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5 Pinterest Marketing Tactics That Produce Big Results

5 Ways Small Business can Use Pinterest

There are three things that I can always count on to bring me waves of pleasure, delight and deep satisfaction. A kiss from my sweetheart, a square of dark chocolate and Pinterest.

Oh, Pinterest. How I love you. I could spend hours prowling through your copious collections of perfectly-styled meals, curated outfits, far-flung destinations and inspirational quotes. (And sometimes… I do!)


5 Ways Small Business can Use Pinterest

For those of you who have yet to discover Pinterest, it’s a social media site that allows you to create beautiful “boards” by “pinning” images from other people’s boards… adding images from other websites on the Internet… or even uploading them, yourself.

It’s bizarrely addicting, and that intense pleasure can be put to good use because…it’s a powerful tool to generate tons of excitement about your business offerings — excitement that can lead to sales.

Think of it as a visual press release that you don’t need to send to the media.

Here’s how to use Pinterest marketing to get out of this world results… while promoting a product, a service, an experience, a book or just… yourself.

1. Pinterest + A Product

Benjamin Moore is a company that sells something most people don’t get particularly excited about: paint.

But with this stunning Pinterest board, the smart team at Benjamin Moore has curated a collection of unique and colorful doors from around the world… while including a subtle reference (and link) to the company’s line of exterior house paint to “make a stunning first impression with a beautiful front door.”


5 Ways Small Business can Use Pinterest

Staring at this board, all I can think is, “My door is incredibly boring. It needs some gorgeous new paint, ASAP!”

Benjamin Moore’s mission = accomplished. No big smarmy pitch. No begging for business. Who doesn’t want to walk through a beautiful door, sigh, and say, “I’m home.”

You try it:

Create a Pinterest board with curated images (tasty gluten-free recipes, summer nail polish trends, romantic wedding hairstyles, family game night inspiration) and then include a link to your (related) product in the Pinterest board description.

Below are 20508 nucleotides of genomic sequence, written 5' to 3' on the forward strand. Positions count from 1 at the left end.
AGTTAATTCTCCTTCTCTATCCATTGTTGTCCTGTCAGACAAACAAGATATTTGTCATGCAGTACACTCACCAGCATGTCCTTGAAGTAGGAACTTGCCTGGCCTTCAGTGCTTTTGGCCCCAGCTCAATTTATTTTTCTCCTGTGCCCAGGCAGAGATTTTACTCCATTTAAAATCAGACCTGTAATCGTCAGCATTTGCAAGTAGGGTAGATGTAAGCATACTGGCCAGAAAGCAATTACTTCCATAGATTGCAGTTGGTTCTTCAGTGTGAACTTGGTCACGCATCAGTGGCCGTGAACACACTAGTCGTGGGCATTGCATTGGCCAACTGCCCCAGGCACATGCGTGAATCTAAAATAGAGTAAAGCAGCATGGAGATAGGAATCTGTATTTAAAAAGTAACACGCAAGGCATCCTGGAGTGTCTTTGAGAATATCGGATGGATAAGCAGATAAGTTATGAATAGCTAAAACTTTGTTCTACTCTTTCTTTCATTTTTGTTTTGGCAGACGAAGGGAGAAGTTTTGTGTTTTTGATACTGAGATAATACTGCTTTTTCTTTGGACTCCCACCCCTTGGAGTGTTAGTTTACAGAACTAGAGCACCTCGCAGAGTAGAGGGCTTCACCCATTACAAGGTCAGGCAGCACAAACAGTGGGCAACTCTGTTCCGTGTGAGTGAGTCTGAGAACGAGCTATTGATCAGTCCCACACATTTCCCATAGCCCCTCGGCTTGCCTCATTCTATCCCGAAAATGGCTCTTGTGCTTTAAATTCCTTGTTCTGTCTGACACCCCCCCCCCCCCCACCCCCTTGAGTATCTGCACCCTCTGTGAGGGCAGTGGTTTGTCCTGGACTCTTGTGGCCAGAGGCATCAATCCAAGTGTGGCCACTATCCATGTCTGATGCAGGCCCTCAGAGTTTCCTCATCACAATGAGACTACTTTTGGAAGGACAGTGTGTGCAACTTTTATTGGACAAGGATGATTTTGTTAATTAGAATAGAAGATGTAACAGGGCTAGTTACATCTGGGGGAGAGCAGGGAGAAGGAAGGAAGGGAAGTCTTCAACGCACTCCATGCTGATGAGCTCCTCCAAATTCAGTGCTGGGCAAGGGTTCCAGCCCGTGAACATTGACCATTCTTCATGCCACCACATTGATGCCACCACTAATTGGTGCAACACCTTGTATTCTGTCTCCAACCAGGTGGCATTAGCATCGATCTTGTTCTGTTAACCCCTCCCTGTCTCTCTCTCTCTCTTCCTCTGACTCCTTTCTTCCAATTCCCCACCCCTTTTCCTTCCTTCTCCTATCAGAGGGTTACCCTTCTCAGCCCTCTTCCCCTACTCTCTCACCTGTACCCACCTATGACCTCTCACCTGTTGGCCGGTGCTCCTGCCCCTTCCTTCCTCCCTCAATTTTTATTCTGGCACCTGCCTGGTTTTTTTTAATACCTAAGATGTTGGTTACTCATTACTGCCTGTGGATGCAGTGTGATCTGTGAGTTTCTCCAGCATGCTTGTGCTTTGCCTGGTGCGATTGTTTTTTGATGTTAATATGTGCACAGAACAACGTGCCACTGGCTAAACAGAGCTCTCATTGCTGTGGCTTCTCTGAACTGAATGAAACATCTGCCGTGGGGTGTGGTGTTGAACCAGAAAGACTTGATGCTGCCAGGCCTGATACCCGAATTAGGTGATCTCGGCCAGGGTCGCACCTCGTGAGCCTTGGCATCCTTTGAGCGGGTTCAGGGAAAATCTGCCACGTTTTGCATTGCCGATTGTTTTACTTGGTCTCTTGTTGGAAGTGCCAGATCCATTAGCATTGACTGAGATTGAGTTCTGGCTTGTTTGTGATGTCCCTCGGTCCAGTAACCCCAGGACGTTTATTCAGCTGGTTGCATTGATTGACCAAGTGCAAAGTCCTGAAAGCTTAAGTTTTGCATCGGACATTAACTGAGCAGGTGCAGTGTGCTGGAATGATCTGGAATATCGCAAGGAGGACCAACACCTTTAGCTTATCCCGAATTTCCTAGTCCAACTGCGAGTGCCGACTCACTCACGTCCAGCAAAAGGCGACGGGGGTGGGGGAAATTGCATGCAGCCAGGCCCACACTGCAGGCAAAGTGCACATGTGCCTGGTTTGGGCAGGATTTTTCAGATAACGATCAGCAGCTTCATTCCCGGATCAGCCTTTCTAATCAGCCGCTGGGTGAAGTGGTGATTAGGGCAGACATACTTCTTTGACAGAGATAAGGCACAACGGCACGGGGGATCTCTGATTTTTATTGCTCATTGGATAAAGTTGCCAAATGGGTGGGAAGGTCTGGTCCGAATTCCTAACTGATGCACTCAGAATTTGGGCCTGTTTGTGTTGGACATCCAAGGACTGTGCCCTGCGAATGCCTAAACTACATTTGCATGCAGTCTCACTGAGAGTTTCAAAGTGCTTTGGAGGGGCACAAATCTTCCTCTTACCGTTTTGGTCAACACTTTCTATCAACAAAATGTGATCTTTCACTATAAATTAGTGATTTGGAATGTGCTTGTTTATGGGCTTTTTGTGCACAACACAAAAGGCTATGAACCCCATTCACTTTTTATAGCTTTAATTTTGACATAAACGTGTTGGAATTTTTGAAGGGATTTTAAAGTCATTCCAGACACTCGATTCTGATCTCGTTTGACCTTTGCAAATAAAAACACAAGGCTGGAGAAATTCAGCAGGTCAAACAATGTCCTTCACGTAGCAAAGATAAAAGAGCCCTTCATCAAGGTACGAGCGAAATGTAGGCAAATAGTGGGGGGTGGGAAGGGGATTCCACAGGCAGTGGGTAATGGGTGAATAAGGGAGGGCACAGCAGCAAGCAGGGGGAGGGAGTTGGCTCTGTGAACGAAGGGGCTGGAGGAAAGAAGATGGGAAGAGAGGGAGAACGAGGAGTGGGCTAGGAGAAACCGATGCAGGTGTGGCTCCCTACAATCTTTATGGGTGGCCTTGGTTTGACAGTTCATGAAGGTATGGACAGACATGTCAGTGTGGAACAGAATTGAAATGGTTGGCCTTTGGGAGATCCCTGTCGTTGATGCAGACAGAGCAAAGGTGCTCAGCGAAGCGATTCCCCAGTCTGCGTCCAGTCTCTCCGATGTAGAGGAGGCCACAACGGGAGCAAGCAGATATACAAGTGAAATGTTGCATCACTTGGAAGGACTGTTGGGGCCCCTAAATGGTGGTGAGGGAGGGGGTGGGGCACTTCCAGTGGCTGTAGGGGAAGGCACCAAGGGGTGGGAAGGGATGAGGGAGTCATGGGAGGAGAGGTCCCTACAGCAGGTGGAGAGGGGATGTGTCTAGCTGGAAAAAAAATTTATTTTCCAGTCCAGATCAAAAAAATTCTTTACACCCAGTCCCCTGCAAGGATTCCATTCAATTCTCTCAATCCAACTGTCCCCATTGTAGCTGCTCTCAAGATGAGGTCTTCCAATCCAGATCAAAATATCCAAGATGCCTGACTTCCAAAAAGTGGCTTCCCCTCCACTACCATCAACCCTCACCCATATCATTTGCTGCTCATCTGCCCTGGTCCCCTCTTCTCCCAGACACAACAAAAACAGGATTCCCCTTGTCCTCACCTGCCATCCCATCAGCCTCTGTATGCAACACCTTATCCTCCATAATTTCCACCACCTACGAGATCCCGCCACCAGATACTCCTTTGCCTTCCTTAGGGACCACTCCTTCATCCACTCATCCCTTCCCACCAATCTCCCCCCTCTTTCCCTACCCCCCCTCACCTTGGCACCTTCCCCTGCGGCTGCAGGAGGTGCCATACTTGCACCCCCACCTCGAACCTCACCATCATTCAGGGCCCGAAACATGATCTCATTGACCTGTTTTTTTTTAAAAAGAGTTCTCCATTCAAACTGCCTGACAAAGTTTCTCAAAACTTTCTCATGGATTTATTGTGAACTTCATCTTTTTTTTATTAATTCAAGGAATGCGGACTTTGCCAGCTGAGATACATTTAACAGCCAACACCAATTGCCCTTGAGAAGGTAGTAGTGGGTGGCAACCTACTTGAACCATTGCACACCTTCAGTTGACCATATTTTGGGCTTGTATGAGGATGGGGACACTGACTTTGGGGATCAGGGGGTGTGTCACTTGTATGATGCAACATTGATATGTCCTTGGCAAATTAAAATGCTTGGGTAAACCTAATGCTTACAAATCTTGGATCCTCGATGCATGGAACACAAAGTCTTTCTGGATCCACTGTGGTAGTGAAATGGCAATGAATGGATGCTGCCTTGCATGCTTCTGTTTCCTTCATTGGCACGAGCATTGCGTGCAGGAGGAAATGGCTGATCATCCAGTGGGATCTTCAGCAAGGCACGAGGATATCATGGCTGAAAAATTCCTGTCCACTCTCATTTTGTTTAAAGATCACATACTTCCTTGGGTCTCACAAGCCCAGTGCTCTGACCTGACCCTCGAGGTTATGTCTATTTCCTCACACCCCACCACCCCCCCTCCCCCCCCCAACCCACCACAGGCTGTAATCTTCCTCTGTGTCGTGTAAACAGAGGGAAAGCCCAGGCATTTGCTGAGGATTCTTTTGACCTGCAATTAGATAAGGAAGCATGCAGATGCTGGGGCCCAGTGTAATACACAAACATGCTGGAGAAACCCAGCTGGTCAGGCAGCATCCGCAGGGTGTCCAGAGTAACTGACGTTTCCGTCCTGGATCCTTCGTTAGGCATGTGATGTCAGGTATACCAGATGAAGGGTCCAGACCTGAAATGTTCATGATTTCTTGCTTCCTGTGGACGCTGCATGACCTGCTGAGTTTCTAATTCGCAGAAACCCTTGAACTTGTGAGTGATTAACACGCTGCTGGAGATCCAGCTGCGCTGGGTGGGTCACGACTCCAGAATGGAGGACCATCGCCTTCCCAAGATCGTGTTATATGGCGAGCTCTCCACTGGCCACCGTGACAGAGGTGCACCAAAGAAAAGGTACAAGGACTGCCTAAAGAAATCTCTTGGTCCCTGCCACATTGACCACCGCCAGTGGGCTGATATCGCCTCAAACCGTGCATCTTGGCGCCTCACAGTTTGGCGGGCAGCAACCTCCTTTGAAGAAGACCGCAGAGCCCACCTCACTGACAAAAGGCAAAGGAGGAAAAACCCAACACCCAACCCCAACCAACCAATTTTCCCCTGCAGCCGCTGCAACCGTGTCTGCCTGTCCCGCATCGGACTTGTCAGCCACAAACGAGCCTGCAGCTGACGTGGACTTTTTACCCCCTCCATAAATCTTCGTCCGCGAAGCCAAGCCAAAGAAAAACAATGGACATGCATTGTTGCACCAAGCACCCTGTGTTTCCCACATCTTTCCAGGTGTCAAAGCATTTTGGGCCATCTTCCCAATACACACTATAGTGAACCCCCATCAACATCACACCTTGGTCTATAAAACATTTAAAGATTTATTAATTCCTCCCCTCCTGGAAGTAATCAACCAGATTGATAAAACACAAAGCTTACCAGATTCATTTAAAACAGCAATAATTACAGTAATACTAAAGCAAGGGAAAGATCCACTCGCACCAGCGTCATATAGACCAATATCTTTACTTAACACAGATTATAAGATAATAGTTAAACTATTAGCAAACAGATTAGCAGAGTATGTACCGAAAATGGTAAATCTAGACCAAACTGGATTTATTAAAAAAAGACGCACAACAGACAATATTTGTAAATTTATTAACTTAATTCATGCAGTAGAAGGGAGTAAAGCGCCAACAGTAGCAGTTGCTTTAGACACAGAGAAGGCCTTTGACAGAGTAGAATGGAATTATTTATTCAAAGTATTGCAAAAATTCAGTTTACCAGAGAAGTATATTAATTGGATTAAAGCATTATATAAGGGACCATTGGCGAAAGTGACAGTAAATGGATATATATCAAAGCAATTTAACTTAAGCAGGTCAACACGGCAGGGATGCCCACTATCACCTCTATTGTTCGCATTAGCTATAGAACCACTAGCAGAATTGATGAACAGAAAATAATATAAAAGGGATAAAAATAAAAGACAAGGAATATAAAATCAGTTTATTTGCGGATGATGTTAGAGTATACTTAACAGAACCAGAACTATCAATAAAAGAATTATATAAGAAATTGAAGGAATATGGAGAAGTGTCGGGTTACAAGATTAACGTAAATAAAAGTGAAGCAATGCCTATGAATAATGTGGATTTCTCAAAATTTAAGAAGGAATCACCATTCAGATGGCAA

2. Pinterest + A Service

Simply Marketed is an agency that provides marketing and social media services to restaurants, non-profits and small businesses.

Peek at their Pinterest profile, and you’ll spot several boards packed with inspiring marketing tips and advice.

There’s a board called “Unique Marketing Ideas,” another one called “Logos We Love” and another called “Our Clients” featuring impressive portfolio samples.


5 Ways Small Business can Use Pinterest

Lots of terrific content for business owners who are hunting for fresh marketing ideas (zing! Those are the agency’s ideal customers.)… plus a clear description of what Simply Marketed can offer… and a link back to their website.

You try it:

If you’re a service provider, try thinking about each Pinterest board as a “blog post” and fill it with helpful tips and advice on a particular topic… that can help your ideal clients.

3. Pinterest + An Experience

Mirella Saraswati is a yogi on a mission… to inspire YOU to come to her yoga retreat in Ibiza.

She has created a stunning Pinterest board filled with “Ibiza Inspiration” — photos of the landscape, the food, the drinks, local shops, and of course, that exquisite aquamarine water.

Customers who are thinking about investing in this experience will swoon over the imagery… and be far more likely to say, “Yes yes yes!”


5 Ways Small Business can Use Pinterest

You try it:

Planning a retreat, workshop, webinar, seminar, class or conference? Curate images that inspire you — flowers you want to purchase for the entryway, candles for the dinner table, notebooks and pencils for each guest, photos of the venue, and anything else that evokes the spirit of the experience. Yes, it works for an online experience as much as an in-person one.

4. Pinterest + A Book

Leading up to the launch of her first book, 50 Ways To Say Youre Awesome, author Alexandra Franzen created a Pinterest board full of encouraging advice on how to tell someone, “Hey… I think you’re awesome!”


5 Ways Small Business can Use Pinterest

The board included illustrations taken directly from her book, along with other photos that expressed the message of the book. (Like a cake with the word “YAY!” baked inside. Adorable.)

Here’s another great example: to promote her book Happier At Home, author Gretchen Rubin created a Pinterest board that featured a simple question: “What makes you happy at home?” Her board features calming, joyful images of things that make Gretchen happy… along with a few carefully chosen images of her book, including the cover design.